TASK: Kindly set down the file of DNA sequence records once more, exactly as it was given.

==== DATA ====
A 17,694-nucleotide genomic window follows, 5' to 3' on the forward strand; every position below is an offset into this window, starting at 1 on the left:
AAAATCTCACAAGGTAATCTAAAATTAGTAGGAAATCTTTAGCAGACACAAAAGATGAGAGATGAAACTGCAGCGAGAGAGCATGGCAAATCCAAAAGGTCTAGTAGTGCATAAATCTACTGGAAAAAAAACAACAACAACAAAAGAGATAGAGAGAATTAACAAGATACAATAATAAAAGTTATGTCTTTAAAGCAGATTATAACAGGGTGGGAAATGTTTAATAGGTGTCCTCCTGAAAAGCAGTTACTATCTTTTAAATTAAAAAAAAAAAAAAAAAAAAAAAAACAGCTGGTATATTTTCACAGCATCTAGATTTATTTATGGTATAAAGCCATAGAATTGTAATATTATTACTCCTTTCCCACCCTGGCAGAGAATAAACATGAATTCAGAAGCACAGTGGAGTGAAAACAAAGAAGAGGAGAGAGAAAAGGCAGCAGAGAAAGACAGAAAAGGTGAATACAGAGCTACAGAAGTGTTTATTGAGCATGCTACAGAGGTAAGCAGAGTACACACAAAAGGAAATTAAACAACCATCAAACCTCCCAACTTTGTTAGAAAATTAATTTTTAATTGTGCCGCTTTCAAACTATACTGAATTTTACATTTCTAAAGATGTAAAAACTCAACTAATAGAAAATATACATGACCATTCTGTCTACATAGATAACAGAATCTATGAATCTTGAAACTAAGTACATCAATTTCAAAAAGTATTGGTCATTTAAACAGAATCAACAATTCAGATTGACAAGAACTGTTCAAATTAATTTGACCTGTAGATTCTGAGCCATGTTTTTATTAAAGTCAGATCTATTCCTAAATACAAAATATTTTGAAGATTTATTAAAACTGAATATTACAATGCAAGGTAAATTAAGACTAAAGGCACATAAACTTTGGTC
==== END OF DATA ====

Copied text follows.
A 17,694-nucleotide genomic window follows, 5' to 3' on the forward strand; every position below is an offset into this window, starting at 1 on the left:
AAAATCTCACAAGGTAATCTAAAATTAGTAGGAAATCTTTAGCAGACACAAAAGATGAGAGATGAAACTGCAGCGAGAGAGCATGGCAAATCCAAAAGGTCTAGTAGTGCATAAATCTACTGGAAAAAAAACAACAACAACAAAAGAGATAGAGAGAATTAACAAGATACAATAATAAAAGTTATGTCTTTAAAGCAGATTATAACAGGGTGGGAAATGTTTAATAGGTGTCCTCCTGAAAAGCAGTTACTATCTTTTAAATTAAAAAAAAAAAAAAAAAAAAAAAAACAGCTGGTATATTTTCACAGCATCTAGATTTATTTATGGTATAAAGCCATAGAATTGTAATATTATTACTCCTTTCCCACCCTGGCAGAGAATAAACATGAATTCAGAAGCACAGTGGAGTGAAAACAAAGAAGAGGAGAGAGAAAAGGCAGCAGAGAAAGACAGAAAAGGTGAATACAGAGCTACAGAAGTGTTTATTGAGCATGCTACAGAGGTAAGCAGAGTACACACAAAAGGAAATTAAACAACCATCAAACCTCCCAACTTTGTTAGAAAATTAATTTTTAATTGTGCCGCTTTCAAACTATACTGAATTTTACATTTCTAAAGATGTAAAAACTCAACTAATAGAAAATATACATGACCATTCTGTCTACATAGATAACAGAATCTATGAATCTTGAAACTAAGTACATCAATTTCAAAAAGTATTGGTCATTTAAACAGAATCAACAATTCAGATTGACAAGAACTGTTCAAATTAATTTGACCTGTAGATTCTGAGCCATGTTTTTATTAAAGTCAGATCTATTCCTAAATACAAAATATTTTGAAGATTTATTAAAACTGAATATTACAATGCAAGGTAAATTAAGACTAAAGGCACATAAACTTTGGTC